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A 'no fares day' strike might be on the cards, but it's happened before

Back in 2004, for one day.

Image: Mark Stedman/Photocall Ireland

WITH INDUSTRIAL ACTION at Dublin Bus now looking nearly inevitable, drivers have floated the possibility of ‘no fare days’ taking the place of traditional work stoppages as an alternative.

We’re still a distance from it happening with Siptu and other unions still to vote, but drivers at the National Bus and Rail Union (NBRU) will meet on Tuesday to decide what course of action to take after its members voted for industrial action.

With general secretary Dermot O’Leary saying the union is keen to minimise disruption to the 330,000 people a day that use Dublin Bus, the no fare days could be an option.

It wouldn’t be the first time the action was used.

“I was going to say it’s a novel idea, but we actually did before back in 2004 when there was a threat of privatisation to Dublin Bus at the time,” O’Leary said.

I suppose we chose the no fare concept across the three transport companies, CIE, Dublin Bus, Bus Éireann and Iarnród Éireann and it was the first and only time that people were able to travel for free on public transport.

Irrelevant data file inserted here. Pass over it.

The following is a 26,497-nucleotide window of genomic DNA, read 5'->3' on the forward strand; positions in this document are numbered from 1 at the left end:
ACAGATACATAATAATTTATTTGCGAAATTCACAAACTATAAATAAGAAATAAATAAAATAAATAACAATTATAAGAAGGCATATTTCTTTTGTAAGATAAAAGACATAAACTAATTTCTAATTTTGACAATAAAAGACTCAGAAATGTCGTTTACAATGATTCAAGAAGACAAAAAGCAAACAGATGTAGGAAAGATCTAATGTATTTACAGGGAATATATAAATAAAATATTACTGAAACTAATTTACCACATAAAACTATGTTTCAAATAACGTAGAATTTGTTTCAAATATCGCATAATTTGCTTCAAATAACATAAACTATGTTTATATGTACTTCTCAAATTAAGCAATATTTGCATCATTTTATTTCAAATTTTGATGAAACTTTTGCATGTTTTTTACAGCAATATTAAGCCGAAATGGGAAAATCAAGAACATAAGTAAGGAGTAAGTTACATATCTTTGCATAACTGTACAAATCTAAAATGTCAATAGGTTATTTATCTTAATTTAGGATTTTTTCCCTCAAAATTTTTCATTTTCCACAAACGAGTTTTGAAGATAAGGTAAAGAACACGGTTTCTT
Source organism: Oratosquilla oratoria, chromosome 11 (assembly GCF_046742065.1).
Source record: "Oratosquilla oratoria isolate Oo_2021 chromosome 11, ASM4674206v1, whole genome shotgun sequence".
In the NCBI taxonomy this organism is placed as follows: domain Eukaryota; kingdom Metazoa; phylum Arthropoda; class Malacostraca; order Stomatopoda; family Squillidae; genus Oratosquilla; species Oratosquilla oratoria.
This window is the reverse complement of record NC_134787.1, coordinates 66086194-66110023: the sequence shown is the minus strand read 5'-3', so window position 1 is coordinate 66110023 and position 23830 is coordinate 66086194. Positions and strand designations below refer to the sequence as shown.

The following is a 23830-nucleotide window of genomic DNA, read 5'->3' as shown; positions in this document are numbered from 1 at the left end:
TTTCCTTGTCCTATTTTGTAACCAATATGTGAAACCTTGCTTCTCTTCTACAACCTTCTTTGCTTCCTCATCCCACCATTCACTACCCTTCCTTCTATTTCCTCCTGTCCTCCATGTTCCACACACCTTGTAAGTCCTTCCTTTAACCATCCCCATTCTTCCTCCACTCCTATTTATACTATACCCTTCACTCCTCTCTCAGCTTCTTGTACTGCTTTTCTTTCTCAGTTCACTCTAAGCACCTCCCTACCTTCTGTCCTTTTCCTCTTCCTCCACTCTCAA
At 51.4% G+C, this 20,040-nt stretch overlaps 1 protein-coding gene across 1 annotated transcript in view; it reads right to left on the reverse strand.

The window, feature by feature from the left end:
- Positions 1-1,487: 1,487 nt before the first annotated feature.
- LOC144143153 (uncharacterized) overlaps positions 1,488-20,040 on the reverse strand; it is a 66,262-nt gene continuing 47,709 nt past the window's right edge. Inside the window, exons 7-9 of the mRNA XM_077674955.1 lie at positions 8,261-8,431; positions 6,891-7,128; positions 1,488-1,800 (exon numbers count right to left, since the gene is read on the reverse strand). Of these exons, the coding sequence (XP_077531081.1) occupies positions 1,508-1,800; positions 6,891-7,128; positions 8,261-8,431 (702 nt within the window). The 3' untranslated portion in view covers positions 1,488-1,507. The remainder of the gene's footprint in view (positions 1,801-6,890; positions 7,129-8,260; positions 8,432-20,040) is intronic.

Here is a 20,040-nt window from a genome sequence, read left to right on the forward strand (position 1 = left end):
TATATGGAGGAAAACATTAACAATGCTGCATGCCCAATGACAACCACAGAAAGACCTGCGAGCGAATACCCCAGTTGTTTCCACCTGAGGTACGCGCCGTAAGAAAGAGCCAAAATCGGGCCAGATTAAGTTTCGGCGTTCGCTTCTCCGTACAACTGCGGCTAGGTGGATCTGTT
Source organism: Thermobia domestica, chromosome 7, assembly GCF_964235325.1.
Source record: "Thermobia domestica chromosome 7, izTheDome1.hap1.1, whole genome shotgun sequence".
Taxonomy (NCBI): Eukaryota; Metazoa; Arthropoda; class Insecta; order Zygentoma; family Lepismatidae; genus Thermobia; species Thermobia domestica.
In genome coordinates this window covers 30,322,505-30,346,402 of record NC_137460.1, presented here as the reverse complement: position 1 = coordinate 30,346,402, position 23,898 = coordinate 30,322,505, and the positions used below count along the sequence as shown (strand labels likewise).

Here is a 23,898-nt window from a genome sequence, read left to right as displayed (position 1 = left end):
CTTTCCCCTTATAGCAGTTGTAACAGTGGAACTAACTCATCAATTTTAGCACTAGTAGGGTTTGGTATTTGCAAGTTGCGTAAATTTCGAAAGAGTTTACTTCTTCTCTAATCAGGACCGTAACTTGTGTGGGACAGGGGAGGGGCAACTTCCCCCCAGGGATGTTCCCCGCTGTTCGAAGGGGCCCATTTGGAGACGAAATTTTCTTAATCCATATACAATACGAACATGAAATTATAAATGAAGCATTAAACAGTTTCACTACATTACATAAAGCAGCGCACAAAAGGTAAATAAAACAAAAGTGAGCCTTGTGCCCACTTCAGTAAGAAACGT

The NBRU says the union takes legal advice on any action it issues and that such a step would not be intended to inflame animosity with the company.

The general secretary says part of the reason drivers would consider the option of a no fares day is because of the importance of Dublin Bus to the transport network in the capital, relative even to other services.

“I suppose the intention is to try to explain our message to the travelling public,” O’Leary says.

“The bus itself is a workhorse, it transports 330,000 people around Dublin every day compared to 90,000 with the Luas for example.”

Read: Labour Court recommends Dublin Bus workers get a lot less than 30% pay claim >

Watch: Dublin Bus EuroMillions winners are all heading back to work >

About the author:

Rónán Duffy

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